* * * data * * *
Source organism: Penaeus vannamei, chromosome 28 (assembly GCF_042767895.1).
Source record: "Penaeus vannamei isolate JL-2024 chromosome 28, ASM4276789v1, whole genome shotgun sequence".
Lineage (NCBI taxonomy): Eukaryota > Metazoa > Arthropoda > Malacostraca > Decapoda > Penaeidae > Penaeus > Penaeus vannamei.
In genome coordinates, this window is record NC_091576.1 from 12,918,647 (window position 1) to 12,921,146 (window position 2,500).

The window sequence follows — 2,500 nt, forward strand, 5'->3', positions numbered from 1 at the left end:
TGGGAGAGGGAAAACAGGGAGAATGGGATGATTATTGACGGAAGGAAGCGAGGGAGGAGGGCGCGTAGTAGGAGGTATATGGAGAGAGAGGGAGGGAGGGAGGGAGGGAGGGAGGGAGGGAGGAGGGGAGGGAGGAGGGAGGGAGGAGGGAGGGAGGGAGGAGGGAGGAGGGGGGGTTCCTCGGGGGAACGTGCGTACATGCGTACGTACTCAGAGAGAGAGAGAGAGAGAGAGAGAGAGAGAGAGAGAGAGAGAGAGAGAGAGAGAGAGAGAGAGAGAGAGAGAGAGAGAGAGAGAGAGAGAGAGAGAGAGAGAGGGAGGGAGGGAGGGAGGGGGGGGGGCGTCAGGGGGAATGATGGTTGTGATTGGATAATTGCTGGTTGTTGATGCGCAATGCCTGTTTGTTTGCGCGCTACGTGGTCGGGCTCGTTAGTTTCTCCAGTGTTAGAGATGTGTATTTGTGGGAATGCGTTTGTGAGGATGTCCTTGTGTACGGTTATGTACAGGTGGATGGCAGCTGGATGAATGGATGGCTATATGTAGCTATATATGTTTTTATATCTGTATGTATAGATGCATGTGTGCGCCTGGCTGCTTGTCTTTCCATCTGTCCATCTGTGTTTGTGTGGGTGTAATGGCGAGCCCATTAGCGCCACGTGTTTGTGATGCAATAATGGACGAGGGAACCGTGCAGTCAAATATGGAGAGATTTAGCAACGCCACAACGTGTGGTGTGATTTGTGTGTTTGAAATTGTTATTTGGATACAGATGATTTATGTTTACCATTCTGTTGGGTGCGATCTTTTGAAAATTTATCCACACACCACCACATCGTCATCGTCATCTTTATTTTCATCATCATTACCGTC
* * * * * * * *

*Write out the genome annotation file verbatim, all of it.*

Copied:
Source organism: Penaeus vannamei, chromosome 28 (assembly GCF_042767895.1).
Source record: "Penaeus vannamei isolate JL-2024 chromosome 28, ASM4276789v1, whole genome shotgun sequence".
Lineage (NCBI taxonomy): Eukaryota > Metazoa > Arthropoda > Malacostraca > Decapoda > Penaeidae > Penaeus > Penaeus vannamei.
In genome coordinates, this window is record NC_091576.1 from 12,918,647 (window position 1) to 12,921,146 (window position 2,500).

The window sequence follows — 2,500 nt, forward strand, 5'->3', positions numbered from 1 at the left end:
TGGGAGAGGGAAAACAGGGAGAATGGGATGATTATTGACGGAAGGAAGCGAGGGAGGAGGGCGCGTAGTAGGAGGTATATGGAGAGAGAGGGAGGGAGGGAGGGAGGGAGGGAGGGAGGGAGGAGGGGAGGGAGGAGGGAGGGAGGAGGGAGGGAGGGAGGAGGGAGGAGGGGGGGTTCCTCGGGGGAACGTGCGTACATGCGTACGTACTCAGAGAGAGAGAGAGAGAGAGAGAGAGAGAGAGAGAGAGAGAGAGAGAGAGAGAGAGAGAGAGAGAGAGAGAGAGAGAGAGAGAGAGAGAGAGAGAGAGAGAGAGGGAGGGAGGGAGGGAGGGGGGGGGGCGTCAGGGGGAATGATGGTTGTGATTGGATAATTGCTGGTTGTTGATGCGCAATGCCTGTTTGTTTGCGCGCTACGTGGTCGGGCTCGTTAGTTTCTCCAGTGTTAGAGATGTGTATTTGTGGGAATGCGTTTGTGAGGATGTCCTTGTGTACGGTTATGTACAGGTGGATGGCAGCTGGATGAATGGATGGCTATATGTAGCTATATATGTTTTTATATCTGTATGTATAGATGCATGTGTGCGCCTGGCTGCTTGTCTTTCCATCTGTCCATCTGTGTTTGTGTGGGTGTAATGGCGAGCCCATTAGCGCCACGTGTTTGTGATGCAATAATGGACGAGGGAACCGTGCAGTCAAATATGGAGAGATTTAGCAACGCCACAACGTGTGGTGTGATTTGTGTGTTTGAAATTGTTATTTGGATACAGATGATTTATGTTTACCATTCTGTTGGGTGCGATCTTTTGAAAATTTATCCACACACCACCACATCGTCATCGTCATCTTTATTTTCATCATCATTACCGTC